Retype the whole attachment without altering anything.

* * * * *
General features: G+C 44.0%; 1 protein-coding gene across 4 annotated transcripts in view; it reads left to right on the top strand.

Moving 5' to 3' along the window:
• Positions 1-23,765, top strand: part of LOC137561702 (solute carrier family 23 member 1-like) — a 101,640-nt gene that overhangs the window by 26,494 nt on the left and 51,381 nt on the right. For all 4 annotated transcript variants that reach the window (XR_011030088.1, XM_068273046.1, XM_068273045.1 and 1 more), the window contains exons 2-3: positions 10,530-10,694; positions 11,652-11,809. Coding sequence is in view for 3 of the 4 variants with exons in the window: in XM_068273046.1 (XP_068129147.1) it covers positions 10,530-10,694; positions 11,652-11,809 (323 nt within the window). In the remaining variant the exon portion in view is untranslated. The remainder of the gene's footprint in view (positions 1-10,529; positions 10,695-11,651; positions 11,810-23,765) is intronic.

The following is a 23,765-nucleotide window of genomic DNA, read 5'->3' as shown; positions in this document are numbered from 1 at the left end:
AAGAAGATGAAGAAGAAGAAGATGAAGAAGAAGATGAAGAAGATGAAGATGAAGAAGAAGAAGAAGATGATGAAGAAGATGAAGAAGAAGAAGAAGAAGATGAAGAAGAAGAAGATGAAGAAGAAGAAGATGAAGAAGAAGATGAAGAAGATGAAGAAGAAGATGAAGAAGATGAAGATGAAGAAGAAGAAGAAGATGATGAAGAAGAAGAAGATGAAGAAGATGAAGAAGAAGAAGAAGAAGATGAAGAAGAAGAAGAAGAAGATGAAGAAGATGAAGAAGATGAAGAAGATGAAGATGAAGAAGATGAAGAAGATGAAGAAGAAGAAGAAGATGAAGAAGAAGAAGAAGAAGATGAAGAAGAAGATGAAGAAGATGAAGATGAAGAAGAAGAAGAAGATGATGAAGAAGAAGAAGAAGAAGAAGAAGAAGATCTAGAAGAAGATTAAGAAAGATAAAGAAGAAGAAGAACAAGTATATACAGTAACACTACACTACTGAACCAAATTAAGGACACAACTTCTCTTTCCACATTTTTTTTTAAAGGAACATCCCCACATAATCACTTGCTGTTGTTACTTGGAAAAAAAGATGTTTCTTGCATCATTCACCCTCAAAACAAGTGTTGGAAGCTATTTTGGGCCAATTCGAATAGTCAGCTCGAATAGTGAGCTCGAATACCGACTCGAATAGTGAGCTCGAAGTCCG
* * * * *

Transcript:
General features: G+C 44.0%; 1 protein-coding gene across 4 annotated transcripts in view; it reads left to right on the top strand.

Moving 5' to 3' along the window:
• Positions 1-23,765, top strand: part of LOC137561702 (solute carrier family 23 member 1-like) — a 101,640-nt gene that overhangs the window by 26,494 nt on the left and 51,381 nt on the right. For all 4 annotated transcript variants that reach the window (XR_011030088.1, XM_068273046.1, XM_068273045.1 and 1 more), the window contains exons 2-3: positions 10,530-10,694; positions 11,652-11,809. Coding sequence is in view for 3 of the 4 variants with exons in the window: in XM_068273046.1 (XP_068129147.1) it covers positions 10,530-10,694; positions 11,652-11,809 (323 nt within the window). In the remaining variant the exon portion in view is untranslated. The remainder of the gene's footprint in view (positions 1-10,529; positions 10,695-11,651; positions 11,810-23,765) is intronic.

The following is a 23,765-nucleotide window of genomic DNA, read 5'->3' as shown; positions in this document are numbered from 1 at the left end:
AAGAAGATGAAGAAGAAGAAGATGAAGAAGAAGATGAAGAAGATGAAGATGAAGAAGAAGAAGAAGATGATGAAGAAGATGAAGAAGAAGAAGAAGAAGATGAAGAAGAAGAAGATGAAGAAGAAGAAGATGAAGAAGAAGATGAAGAAGATGAAGAAGAAGATGAAGAAGATGAAGATGAAGAAGAAGAAGAAGATGATGAAGAAGAAGAAGATGAAGAAGATGAAGAAGAAGAAGAAGAAGATGAAGAAGAAGAAGAAGAAGATGAAGAAGATGAAGAAGATGAAGAAGATGAAGATGAAGAAGATGAAGAAGATGAAGAAGAAGAAGAAGATGAAGAAGAAGAAGAAGAAGATGAAGAAGAAGATGAAGAAGATGAAGATGAAGAAGAAGAAGAAGATGATGAAGAAGAAGAAGAAGAAGAAGAAGAAGATCTAGAAGAAGATTAAGAAAGATAAAGAAGAAGAAGAACAAGTATATACAGTAACACTACACTACTGAACCAAATTAAGGACACAACTTCTCTTTCCACATTTTTTTTTAAAGGAACATCCCCACATAATCACTTGCTGTTGTTACTTGGAAAAAAAGATGTTTCTTGCATCATTCACCCTCAAAACAAGTGTTGGAAGCTATTTTGGGCCAATTCGAATAGTCAGCTCGAATAGTGAGCTCGAATACCGACTCGAATAGTGAGCTCGAAGTCCG